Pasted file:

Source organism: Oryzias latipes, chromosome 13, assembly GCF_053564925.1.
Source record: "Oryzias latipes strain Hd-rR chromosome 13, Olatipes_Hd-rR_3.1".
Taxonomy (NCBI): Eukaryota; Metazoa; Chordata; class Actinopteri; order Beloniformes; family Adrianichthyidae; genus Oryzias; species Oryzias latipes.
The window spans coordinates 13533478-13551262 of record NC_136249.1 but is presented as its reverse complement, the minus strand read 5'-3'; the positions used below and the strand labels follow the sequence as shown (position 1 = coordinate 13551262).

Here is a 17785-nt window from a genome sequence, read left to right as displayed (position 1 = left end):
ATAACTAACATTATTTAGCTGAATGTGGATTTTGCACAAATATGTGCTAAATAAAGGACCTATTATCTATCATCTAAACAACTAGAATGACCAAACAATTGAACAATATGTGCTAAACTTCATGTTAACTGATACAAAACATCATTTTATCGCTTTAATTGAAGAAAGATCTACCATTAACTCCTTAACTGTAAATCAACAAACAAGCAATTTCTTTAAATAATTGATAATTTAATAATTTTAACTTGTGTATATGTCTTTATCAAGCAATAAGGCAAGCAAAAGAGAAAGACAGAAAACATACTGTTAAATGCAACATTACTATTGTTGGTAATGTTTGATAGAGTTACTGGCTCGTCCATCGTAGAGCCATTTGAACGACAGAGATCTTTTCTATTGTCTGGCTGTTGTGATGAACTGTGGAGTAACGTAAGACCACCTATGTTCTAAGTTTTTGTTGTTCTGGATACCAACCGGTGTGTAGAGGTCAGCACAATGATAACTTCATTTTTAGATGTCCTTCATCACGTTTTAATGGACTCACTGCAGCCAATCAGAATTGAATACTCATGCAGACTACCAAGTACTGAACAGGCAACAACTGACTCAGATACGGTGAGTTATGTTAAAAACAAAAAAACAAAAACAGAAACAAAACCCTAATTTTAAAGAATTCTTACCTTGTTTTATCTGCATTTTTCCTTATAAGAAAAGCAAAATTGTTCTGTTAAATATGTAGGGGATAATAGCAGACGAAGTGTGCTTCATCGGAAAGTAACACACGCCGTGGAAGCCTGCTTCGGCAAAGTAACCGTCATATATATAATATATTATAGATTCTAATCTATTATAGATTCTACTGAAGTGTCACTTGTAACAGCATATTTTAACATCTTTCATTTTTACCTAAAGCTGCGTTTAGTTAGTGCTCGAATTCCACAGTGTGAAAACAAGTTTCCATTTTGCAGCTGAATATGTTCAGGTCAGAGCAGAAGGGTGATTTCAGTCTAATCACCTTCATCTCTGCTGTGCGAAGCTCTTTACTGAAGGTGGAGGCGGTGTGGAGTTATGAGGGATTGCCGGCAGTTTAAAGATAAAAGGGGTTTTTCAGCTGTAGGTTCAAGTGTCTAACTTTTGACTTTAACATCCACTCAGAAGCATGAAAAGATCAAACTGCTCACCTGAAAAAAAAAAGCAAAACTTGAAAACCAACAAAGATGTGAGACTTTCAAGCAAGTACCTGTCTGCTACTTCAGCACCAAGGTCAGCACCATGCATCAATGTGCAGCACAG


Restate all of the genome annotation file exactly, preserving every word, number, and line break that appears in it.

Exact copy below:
Source organism: Oryzias latipes, chromosome 13, assembly GCF_053564925.1.
Source record: "Oryzias latipes strain Hd-rR chromosome 13, Olatipes_Hd-rR_3.1".
Taxonomy (NCBI): Eukaryota; Metazoa; Chordata; class Actinopteri; order Beloniformes; family Adrianichthyidae; genus Oryzias; species Oryzias latipes.
The window spans coordinates 13533478-13551262 of record NC_136249.1 but is presented as its reverse complement, the minus strand read 5'-3'; the positions used below and the strand labels follow the sequence as shown (position 1 = coordinate 13551262).

Here is a 17785-nt window from a genome sequence, read left to right as displayed (position 1 = left end):
ATAACTAACATTATTTAGCTGAATGTGGATTTTGCACAAATATGTGCTAAATAAAGGACCTATTATCTATCATCTAAACAACTAGAATGACCAAACAATTGAACAATATGTGCTAAACTTCATGTTAACTGATACAAAACATCATTTTATCGCTTTAATTGAAGAAAGATCTACCATTAACTCCTTAACTGTAAATCAACAAACAAGCAATTTCTTTAAATAATTGATAATTTAATAATTTTAACTTGTGTATATGTCTTTATCAAGCAATAAGGCAAGCAAAAGAGAAAGACAGAAAACATACTGTTAAATGCAACATTACTATTGTTGGTAATGTTTGATAGAGTTACTGGCTCGTCCATCGTAGAGCCATTTGAACGACAGAGATCTTTTCTATTGTCTGGCTGTTGTGATGAACTGTGGAGTAACGTAAGACCACCTATGTTCTAAGTTTTTGTTGTTCTGGATACCAACCGGTGTGTAGAGGTCAGCACAATGATAACTTCATTTTTAGATGTCCTTCATCACGTTTTAATGGACTCACTGCAGCCAATCAGAATTGAATACTCATGCAGACTACCAAGTACTGAACAGGCAACAACTGACTCAGATACGGTGAGTTATGTTAAAAACAAAAAAACAAAAACAGAAACAAAACCCTAATTTTAAAGAATTCTTACCTTGTTTTATCTGCATTTTTCCTTATAAGAAAAGCAAAATTGTTCTGTTAAATATGTAGGGGATAATAGCAGACGAAGTGTGCTTCATCGGAAAGTAACACACGCCGTGGAAGCCTGCTTCGGCAAAGTAACCGTCATATATATAATATATTATAGATTCTAATCTATTATAGATTCTACTGAAGTGTCACTTGTAACAGCATATTTTAACATCTTTCATTTTTACCTAAAGCTGCGTTTAGTTAGTGCTCGAATTCCACAGTGTGAAAACAAGTTTCCATTTTGCAGCTGAATATGTTCAGGTCAGAGCAGAAGGGTGATTTCAGTCTAATCACCTTCATCTCTGCTGTGCGAAGCTCTTTACTGAAGGTGGAGGCGGTGTGGAGTTATGAGGGATTGCCGGCAGTTTAAAGATAAAAGGGGTTTTTCAGCTGTAGGTTCAAGTGTCTAACTTTTGACTTTAACATCCACTCAGAAGCATGAAAAGATCAAACTGCTCACCTGAAAAAAAAAAGCAAAACTTGAAAACCAACAAAGATGTGAGACTTTCAAGCAAGTACCTGTCTGCTACTTCAGCACCAAGGTCAGCACCATGCATCAATGTGCAGCACAG